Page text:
“Other people just love you for who you are and how you are, no matter what you look like.”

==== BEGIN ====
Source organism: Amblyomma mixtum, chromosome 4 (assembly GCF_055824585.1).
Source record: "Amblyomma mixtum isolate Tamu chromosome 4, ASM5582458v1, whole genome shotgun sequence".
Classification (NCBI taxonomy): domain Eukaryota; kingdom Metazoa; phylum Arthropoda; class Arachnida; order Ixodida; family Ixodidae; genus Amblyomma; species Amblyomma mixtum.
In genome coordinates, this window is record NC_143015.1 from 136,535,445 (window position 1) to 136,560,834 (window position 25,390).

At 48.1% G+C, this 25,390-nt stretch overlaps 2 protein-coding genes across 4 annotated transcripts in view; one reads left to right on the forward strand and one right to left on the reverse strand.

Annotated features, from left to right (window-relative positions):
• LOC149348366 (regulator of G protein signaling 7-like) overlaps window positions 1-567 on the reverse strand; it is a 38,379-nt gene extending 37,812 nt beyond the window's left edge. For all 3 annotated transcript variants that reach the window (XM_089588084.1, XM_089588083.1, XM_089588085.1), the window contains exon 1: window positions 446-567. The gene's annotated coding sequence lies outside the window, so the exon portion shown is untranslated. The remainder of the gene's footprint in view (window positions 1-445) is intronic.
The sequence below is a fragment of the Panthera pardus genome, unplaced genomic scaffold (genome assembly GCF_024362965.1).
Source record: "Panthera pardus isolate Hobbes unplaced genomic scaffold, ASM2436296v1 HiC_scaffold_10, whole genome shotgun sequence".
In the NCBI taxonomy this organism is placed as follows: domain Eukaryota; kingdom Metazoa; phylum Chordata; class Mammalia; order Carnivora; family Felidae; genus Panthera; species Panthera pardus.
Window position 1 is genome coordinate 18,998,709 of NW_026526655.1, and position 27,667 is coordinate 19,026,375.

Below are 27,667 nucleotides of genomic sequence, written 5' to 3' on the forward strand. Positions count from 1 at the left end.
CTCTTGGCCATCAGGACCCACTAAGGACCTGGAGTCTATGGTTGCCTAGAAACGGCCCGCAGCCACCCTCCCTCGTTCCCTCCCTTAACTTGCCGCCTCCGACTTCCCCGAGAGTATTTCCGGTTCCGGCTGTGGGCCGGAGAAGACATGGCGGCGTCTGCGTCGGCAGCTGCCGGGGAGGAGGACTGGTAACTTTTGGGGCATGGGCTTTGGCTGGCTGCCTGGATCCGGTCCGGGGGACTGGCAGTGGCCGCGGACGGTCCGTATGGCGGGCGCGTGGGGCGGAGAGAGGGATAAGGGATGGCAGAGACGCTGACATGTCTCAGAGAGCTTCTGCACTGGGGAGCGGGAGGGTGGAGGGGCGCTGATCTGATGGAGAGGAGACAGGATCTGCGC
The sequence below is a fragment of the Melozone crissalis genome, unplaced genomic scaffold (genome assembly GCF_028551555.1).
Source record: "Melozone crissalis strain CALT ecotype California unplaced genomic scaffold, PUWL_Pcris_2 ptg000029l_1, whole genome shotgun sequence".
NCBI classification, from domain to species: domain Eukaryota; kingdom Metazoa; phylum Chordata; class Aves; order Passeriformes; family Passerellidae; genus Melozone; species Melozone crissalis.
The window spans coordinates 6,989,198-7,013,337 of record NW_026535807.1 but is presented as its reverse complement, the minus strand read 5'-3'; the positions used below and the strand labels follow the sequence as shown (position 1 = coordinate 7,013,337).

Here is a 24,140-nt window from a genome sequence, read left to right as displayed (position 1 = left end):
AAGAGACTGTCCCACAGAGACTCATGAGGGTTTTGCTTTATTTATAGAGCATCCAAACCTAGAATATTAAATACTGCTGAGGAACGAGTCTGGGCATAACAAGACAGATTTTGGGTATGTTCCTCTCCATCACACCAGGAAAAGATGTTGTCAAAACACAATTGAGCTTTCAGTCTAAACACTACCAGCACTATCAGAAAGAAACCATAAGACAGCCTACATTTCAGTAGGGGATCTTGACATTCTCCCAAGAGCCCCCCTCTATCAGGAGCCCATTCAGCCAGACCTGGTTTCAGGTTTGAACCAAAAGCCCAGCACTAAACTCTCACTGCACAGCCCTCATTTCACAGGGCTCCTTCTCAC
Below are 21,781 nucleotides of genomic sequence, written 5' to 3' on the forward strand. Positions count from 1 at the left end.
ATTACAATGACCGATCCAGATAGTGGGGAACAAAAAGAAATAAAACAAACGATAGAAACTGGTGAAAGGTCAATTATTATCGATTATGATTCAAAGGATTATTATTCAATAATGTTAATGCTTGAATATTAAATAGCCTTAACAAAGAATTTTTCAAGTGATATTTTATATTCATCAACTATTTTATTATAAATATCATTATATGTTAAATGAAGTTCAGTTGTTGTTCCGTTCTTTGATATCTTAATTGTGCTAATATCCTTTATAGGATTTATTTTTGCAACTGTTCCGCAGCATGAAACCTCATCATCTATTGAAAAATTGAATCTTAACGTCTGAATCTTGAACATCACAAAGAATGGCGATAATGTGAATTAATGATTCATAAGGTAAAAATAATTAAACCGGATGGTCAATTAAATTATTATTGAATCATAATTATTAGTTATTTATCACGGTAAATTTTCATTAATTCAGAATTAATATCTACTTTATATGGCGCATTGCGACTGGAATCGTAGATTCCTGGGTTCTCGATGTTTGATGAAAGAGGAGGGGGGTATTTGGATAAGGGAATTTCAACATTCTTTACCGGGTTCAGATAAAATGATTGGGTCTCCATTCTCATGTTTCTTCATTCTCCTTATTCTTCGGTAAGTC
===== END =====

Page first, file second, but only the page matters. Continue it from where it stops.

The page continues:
We're reading the book Wonder by RJ Palacio. Wonder had its moment in the sun a few years ago ‘cause it was a hit young teen book that was turned into a movie that I just found out tonight has maybe Julia Roberts and Owen Wilson in it. I don't know, we're gonna try to watch it tomorrow. But, you know, it's about a student born with a disfigured face and his struggle through fifth grade in New York City, ultimately leading to his acceptance for who he is. And, you know, there's a point in the book where his dad reveals that - the main character's name is August, A K A Auggie, the dad reveals that he threw away Auggie's space helmet that he used to wear to obscure his face. He used to go to the playground and rock a literal space helmet ‘cause he was so embarrassed about how he looked. And the dad reveals that that space helmet was not lost. He had thrown it away, which crushed Auggie 'cause he loved that helmet, and the dad went on this short monologue, saying like "I hated it because I couldn't see you man, and like I wouldn't change a thing and I love everything about you. I love how you look, I wouldn't change anything. You don't understand how much I just want to see you." And it was a moment or an opportunity for me to discuss with my classroom, how like that's just as true for me as I saw my class, sincerely. But I talked about the complication there because it was so easy for me to look in the mirror and and notice my own imperfections, and I can be logical about them. "Well, we've all got them, whatever." But I still have those feelings of self-consciousness nonetheless. You know, I've got a good sized Adam's apple. I have a mole over my lip that - not over my lip but kind of above my mustache area that no one even notice or care about, but every now and again I look at it, I'm like, "Is that a little too big? Is that mole just a little too noticeable? I don't know. Do the other people notice it?" But real quickly, I think of, like, how I perceive others that I know, and that I love, or that I care…